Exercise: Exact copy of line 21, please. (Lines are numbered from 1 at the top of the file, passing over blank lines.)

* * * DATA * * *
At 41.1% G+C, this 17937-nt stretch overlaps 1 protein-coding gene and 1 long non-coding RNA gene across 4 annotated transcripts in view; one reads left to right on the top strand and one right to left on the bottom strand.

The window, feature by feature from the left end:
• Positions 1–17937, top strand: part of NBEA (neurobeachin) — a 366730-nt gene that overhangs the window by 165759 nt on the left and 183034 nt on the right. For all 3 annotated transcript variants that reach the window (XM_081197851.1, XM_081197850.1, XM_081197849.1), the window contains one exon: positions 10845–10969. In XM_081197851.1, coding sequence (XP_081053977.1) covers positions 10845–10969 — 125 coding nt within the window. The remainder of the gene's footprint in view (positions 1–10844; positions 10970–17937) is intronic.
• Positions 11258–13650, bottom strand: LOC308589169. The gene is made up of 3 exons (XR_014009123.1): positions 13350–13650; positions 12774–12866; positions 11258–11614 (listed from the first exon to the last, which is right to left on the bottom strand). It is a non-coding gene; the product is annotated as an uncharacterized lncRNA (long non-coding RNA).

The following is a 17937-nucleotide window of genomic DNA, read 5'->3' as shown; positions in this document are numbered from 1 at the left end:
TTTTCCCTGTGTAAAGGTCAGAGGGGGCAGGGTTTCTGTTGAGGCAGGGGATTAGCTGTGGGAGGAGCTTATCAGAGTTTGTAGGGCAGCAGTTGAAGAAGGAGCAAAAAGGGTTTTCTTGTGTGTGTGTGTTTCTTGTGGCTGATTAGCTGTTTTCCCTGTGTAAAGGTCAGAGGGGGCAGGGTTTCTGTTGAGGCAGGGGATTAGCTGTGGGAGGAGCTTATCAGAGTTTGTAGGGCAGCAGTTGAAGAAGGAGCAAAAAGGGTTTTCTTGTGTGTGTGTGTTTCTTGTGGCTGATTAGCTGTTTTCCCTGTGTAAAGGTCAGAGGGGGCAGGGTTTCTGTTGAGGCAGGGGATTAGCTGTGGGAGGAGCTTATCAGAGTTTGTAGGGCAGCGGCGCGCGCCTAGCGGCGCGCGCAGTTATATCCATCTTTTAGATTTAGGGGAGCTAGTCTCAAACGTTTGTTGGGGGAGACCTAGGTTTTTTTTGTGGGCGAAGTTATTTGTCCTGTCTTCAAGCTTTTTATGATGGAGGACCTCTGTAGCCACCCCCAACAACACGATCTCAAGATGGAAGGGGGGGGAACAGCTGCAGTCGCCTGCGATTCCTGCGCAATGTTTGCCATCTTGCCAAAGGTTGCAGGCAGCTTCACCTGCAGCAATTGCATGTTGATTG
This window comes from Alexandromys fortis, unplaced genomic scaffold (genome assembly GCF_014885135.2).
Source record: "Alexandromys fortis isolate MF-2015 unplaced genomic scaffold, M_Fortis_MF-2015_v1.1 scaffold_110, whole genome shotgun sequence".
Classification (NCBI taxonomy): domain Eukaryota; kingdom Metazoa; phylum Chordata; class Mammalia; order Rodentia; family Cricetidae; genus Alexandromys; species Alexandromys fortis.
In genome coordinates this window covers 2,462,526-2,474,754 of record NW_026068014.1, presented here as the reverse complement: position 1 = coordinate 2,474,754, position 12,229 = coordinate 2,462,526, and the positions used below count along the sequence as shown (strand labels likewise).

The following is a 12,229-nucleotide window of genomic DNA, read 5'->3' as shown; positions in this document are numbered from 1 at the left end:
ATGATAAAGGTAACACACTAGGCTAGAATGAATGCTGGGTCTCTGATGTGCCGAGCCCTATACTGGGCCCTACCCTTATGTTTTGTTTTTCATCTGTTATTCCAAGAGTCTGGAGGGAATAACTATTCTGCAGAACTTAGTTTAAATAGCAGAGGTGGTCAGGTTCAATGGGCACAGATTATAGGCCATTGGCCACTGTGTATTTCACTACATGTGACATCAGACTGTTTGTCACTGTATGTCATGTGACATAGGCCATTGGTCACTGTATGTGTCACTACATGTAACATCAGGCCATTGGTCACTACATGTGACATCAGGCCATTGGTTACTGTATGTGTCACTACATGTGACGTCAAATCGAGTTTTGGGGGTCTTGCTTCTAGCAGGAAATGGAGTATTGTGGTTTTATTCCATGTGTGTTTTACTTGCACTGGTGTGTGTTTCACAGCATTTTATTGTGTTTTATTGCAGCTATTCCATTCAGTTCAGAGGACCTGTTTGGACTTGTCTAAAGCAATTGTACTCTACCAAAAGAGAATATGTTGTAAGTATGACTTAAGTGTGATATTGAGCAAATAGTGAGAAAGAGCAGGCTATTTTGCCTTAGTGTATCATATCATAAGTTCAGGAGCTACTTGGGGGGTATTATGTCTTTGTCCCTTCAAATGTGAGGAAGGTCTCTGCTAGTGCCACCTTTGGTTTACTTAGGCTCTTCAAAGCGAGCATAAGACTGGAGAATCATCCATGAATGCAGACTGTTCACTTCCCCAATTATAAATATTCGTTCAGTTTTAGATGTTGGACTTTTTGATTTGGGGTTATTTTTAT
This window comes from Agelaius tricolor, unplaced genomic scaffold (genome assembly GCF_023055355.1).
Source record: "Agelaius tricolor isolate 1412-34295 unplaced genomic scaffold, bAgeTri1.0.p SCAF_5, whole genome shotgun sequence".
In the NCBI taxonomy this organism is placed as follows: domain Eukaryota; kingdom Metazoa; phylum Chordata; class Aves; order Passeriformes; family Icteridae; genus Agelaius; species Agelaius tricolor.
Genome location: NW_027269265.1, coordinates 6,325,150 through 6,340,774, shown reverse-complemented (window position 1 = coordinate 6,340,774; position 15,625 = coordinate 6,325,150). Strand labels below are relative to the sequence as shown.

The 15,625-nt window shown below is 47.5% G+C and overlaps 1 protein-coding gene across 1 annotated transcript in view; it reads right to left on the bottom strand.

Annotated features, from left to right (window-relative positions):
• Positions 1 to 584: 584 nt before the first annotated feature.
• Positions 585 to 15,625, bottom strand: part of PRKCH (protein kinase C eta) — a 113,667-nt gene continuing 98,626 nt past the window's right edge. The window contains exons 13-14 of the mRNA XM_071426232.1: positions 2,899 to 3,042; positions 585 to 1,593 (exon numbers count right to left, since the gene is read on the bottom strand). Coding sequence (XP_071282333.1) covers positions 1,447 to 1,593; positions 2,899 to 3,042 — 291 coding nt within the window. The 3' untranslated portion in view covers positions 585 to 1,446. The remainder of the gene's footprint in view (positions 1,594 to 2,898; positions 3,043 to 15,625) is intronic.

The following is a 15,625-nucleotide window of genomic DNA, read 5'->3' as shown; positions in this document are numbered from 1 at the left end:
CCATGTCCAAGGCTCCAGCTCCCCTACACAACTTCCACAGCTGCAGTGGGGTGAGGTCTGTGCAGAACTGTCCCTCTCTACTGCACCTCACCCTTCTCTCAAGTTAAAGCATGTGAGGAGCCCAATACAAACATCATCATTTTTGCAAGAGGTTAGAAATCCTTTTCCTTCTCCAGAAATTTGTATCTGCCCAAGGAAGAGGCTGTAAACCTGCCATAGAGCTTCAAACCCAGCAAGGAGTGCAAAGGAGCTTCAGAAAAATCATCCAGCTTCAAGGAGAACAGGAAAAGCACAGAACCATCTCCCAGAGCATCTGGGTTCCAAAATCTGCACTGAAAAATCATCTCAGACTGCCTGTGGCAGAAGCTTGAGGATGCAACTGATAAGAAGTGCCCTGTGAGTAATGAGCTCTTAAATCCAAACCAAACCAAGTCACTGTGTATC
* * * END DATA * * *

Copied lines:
The following is a 15,625-nucleotide window of genomic DNA, read 5'->3' as shown; positions in this document are numbered from 1 at the left end: